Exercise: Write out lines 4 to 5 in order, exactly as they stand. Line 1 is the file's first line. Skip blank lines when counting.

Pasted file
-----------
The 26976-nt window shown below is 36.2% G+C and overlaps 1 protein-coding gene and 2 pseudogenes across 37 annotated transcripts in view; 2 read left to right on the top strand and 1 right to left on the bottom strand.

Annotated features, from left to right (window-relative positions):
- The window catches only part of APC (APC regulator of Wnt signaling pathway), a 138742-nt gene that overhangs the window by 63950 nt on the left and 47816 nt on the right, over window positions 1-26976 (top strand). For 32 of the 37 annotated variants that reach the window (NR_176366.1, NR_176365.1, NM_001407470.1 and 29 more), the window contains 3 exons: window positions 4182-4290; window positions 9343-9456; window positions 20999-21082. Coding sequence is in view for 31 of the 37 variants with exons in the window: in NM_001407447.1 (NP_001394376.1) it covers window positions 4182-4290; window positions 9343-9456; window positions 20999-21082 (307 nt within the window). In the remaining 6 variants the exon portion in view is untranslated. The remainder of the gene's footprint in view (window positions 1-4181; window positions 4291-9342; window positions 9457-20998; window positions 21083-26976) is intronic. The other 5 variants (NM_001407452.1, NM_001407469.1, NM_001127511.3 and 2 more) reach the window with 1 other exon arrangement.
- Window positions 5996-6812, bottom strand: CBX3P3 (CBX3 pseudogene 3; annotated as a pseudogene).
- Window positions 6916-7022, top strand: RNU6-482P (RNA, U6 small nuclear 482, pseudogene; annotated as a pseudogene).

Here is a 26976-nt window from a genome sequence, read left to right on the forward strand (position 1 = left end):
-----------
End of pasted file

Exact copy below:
- Window positions 5996-6812, bottom strand: CBX3P3 (CBX3 pseudogene 3; annotated as a pseudogene).
- Window positions 6916-7022, top strand: RNU6-482P (RNA, U6 small nuclear 482, pseudogene; annotated as a pseudogene).